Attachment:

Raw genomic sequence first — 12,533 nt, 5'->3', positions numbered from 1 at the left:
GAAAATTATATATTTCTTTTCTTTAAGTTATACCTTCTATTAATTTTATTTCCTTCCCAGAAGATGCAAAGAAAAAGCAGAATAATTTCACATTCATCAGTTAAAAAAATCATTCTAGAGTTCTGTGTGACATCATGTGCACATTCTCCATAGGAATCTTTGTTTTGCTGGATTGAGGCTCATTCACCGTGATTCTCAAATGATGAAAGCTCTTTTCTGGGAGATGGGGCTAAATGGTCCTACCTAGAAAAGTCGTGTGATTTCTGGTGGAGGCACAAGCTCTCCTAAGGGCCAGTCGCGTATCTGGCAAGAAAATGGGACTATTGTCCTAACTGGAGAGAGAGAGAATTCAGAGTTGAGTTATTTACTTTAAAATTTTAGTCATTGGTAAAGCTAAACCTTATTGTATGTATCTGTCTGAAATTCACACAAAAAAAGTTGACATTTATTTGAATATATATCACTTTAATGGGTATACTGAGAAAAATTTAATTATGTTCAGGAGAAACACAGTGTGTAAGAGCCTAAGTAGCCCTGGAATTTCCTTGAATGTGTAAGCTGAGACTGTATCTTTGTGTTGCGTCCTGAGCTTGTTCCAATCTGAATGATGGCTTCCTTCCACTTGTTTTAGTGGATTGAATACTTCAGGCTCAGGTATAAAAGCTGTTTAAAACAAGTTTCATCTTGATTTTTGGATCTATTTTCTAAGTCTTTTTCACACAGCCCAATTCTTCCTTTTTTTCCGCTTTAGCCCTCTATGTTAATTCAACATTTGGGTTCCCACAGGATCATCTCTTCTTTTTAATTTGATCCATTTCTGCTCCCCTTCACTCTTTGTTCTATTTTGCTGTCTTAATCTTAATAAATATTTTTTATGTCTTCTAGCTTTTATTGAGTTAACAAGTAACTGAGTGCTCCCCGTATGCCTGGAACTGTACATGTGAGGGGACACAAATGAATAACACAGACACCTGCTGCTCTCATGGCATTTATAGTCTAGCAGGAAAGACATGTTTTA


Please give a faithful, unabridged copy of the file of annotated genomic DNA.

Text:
Raw genomic sequence first — 12,533 nt, 5'->3', positions numbered from 1 at the left:
GAAAATTATATATTTCTTTTCTTTAAGTTATACCTTCTATTAATTTTATTTCCTTCCCAGAAGATGCAAAGAAAAAGCAGAATAATTTCACATTCATCAGTTAAAAAAATCATTCTAGAGTTCTGTGTGACATCATGTGCACATTCTCCATAGGAATCTTTGTTTTGCTGGATTGAGGCTCATTCACCGTGATTCTCAAATGATGAAAGCTCTTTTCTGGGAGATGGGGCTAAATGGTCCTACCTAGAAAAGTCGTGTGATTTCTGGTGGAGGCACAAGCTCTCCTAAGGGCCAGTCGCGTATCTGGCAAGAAAATGGGACTATTGTCCTAACTGGAGAGAGAGAGAATTCAGAGTTGAGTTATTTACTTTAAAATTTTAGTCATTGGTAAAGCTAAACCTTATTGTATGTATCTGTCTGAAATTCACACAAAAAAAGTTGACATTTATTTGAATATATATCACTTTAATGGGTATACTGAGAAAAATTTAATTATGTTCAGGAGAAACACAGTGTGTAAGAGCCTAAGTAGCCCTGGAATTTCCTTGAATGTGTAAGCTGAGACTGTATCTTTGTGTTGCGTCCTGAGCTTGTTCCAATCTGAATGATGGCTTCCTTCCACTTGTTTTAGTGGATTGAATACTTCAGGCTCAGGTATAAAAGCTGTTTAAAACAAGTTTCATCTTGATTTTTGGATCTATTTTCTAAGTCTTTTTCACACAGCCCAATTCTTCCTTTTTTTCCGCTTTAGCCCTCTATGTTAATTCAACATTTGGGTTCCCACAGGATCATCTCTTCTTTTTAATTTGATCCATTTCTGCTCCCCTTCACTCTTTGTTCTATTTTGCTGTCTTAATCTTAATAAATATTTTTTATGTCTTCTAGCTTTTATTGAGTTAACAAGTAACTGAGTGCTCCCCGTATGCCTGGAACTGTACATGTGAGGGGACACAAATGAATAACACAGACACCTGCTGCTCTCATGGCATTTATAGTCTAGCAGGAAAGACATGTTTTA